This entry was posted in NASCAR and tagged , , , , , , , , , , , , , , , , , , , . Bookmark the permalink.

8 Responses to What a Way to Run a Railroad

  1. Tim Welchance says:

    Very good blog!
    Advertising and TV coverage has taken over NASCAR and the actual track experience is about dead!
    I love racing and seeing the actual race, but the rules are changing to make it too easy to win when one actually performs badly. (Lucky Dogs, pass arounds, etc.)
    Keep up telling the way it is!

  2. tommy says:

    With attendance numbers where they are, North Wilkesboro would be a sell out. They had to let that old track go. The sport was just “too big”.

  3. Scott says:

    This is precisely why I miss your columns in the Gazette. You are one of the few in the NASCAR media willing to go up to the emperor and point out he’s buck naked! You put into words what so many of us long time fans are thinking and feeling. Keep up the good fight as we continue to hope that at some point common sense will rise above the BS and $ signs.

  4. russ says:

    Maybe as we get older, (ah more mature) we begin to see things that we didn’t earlier. Maybe the shameless huckstering and relentless boosterism was there when I loved Nascar as well. Or maybe not.
    Regardless it is in full flower now, to the point where it is almost insulting to your intelligence to watch.
    But they seem to still be making boatloads of money, and as long as it doesn’t come from me I don’t care.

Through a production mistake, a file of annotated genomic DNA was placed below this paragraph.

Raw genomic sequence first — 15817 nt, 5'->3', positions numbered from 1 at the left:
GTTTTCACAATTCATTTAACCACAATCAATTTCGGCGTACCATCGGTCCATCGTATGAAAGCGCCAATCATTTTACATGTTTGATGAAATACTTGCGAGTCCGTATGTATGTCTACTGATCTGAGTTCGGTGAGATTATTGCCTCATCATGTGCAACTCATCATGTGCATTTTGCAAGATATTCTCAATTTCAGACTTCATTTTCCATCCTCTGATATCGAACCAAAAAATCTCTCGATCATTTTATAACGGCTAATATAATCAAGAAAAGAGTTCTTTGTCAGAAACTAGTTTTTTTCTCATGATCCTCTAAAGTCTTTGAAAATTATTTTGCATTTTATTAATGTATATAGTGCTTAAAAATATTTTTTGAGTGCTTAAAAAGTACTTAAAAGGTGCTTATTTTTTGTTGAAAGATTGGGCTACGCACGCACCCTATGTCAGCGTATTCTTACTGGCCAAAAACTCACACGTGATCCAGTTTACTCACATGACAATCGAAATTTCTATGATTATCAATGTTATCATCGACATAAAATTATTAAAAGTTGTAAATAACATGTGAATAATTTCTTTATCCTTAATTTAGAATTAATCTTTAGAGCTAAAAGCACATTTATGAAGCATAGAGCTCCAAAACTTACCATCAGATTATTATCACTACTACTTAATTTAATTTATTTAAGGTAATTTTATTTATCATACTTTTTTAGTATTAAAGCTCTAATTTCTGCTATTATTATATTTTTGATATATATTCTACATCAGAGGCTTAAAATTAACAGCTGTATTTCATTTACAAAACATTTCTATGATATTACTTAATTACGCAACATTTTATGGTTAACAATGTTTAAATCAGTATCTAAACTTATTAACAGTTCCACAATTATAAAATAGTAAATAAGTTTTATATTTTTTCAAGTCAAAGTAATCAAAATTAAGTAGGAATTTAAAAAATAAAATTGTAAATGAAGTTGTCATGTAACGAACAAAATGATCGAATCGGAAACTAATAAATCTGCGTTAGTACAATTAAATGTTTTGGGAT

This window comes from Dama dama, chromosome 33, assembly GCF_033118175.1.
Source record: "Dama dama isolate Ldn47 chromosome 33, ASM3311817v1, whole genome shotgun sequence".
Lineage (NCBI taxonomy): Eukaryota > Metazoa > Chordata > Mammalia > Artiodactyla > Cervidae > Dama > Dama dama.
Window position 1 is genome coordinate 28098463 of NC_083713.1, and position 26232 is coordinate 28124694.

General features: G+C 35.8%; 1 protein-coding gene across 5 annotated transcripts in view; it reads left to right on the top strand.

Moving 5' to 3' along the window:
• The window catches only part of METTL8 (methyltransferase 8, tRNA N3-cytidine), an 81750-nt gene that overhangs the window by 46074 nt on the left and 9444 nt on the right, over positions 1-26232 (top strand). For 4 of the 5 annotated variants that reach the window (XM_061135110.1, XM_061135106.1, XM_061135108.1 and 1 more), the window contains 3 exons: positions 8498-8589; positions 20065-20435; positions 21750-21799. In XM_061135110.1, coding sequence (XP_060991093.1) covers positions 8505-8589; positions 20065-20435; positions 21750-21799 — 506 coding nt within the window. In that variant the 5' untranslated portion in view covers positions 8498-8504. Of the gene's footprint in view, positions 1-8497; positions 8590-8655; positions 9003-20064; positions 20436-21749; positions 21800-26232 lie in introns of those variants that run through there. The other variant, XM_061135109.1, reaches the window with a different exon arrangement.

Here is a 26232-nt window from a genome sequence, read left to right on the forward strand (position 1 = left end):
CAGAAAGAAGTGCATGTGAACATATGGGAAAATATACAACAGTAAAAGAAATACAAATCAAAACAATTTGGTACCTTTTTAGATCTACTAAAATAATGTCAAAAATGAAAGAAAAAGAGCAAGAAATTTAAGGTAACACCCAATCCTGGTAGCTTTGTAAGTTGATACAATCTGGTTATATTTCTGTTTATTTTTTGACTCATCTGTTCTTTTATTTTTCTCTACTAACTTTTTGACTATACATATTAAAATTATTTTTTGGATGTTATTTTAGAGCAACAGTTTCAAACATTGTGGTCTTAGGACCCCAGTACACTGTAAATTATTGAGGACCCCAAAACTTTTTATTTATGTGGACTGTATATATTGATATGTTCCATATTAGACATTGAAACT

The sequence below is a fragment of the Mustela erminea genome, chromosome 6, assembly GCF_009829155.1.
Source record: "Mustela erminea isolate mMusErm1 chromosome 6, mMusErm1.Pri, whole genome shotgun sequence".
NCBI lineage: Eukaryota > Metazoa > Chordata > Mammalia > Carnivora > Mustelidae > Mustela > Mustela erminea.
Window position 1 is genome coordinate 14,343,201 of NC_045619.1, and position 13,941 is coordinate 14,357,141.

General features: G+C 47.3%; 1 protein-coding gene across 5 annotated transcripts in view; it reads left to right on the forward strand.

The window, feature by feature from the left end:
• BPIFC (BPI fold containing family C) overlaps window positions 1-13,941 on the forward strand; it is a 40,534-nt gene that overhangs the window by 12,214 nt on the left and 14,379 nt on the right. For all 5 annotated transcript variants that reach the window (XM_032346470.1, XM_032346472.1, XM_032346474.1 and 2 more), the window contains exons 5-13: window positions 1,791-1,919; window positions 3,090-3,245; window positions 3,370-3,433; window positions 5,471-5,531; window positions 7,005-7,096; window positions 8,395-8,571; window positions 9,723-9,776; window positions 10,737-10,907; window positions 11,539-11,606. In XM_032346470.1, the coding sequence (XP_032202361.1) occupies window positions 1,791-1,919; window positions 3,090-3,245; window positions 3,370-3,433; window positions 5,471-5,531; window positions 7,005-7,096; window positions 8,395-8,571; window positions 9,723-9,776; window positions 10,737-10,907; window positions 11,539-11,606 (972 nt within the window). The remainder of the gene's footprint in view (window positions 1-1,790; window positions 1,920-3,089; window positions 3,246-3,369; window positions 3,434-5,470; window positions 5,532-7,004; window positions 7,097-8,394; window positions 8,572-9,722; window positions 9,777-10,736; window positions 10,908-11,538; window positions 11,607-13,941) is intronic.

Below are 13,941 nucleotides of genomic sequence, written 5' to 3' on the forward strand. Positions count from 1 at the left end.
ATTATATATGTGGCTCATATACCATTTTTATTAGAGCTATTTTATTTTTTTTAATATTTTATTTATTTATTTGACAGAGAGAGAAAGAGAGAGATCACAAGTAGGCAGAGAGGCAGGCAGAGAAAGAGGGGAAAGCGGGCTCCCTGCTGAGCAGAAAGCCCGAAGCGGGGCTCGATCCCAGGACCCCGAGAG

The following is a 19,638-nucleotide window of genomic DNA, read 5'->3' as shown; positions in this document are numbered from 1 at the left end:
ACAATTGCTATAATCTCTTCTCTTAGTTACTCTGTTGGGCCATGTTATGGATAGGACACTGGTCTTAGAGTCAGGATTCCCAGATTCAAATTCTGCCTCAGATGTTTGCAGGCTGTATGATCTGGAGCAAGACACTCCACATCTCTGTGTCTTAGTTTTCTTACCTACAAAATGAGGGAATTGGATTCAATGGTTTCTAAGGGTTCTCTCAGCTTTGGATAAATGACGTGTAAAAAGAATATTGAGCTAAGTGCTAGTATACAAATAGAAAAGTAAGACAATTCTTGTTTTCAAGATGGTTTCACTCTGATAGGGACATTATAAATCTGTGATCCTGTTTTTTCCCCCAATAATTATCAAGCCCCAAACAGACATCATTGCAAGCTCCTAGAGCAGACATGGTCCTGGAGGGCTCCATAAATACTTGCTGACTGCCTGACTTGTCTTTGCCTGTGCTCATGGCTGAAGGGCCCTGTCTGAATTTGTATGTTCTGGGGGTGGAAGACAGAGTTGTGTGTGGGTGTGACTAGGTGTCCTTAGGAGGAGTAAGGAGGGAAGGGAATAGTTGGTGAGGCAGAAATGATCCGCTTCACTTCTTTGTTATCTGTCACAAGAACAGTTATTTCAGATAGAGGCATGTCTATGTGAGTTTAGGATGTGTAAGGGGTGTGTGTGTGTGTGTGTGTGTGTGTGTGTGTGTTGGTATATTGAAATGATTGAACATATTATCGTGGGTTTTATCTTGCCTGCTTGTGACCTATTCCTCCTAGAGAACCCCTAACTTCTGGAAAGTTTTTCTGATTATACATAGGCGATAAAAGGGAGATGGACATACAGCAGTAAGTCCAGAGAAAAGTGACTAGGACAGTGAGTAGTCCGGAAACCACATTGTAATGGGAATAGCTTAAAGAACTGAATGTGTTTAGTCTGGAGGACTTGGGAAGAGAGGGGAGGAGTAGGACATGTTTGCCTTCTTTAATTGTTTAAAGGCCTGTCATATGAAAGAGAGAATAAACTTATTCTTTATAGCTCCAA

5. Tim S. says:

    Variety will come back into the sport when the big money starts going away. As long as the sanctioning body is raking in $800 million a year no matter what happens on the track, they’re just not going to care to make any real changes. They’ll just tout every rule change as revolutionary and let the hype machine handle it.

  6. John says:

    Brian and his gang better be prepared for some grim TV ratings for Cup in 2015. NBCSN is only in a fraction of the homes compared to any of the group of ESPN channels. Fox Sports 1’s ratings are, at best, equivalent to the reach of ESPN 2 – but only on a good day. As for the Xfinity Series, I expect sub-Indy Car-sized ratings.

    Then there is the strange economic practice of pulling seats out of race tracks to simulate sell outs?

    But I digress…

  7. bobi says:

    For anyone who really wants to help change NASCAR or at least Texas Motor Speedway, check out their application for their “Fan Council.” In addition to the usual name, address, cell, they want your Twitter, FB, and Instagram accounts and a 4″x6″ picture of you at their track. I doubt anyone over 30 should bother to apply. I’m sure all the new fans will find a way to save TMS and the sport.

  8. Dave Fulton says:

    Hope springs eternal.

Comments are closed.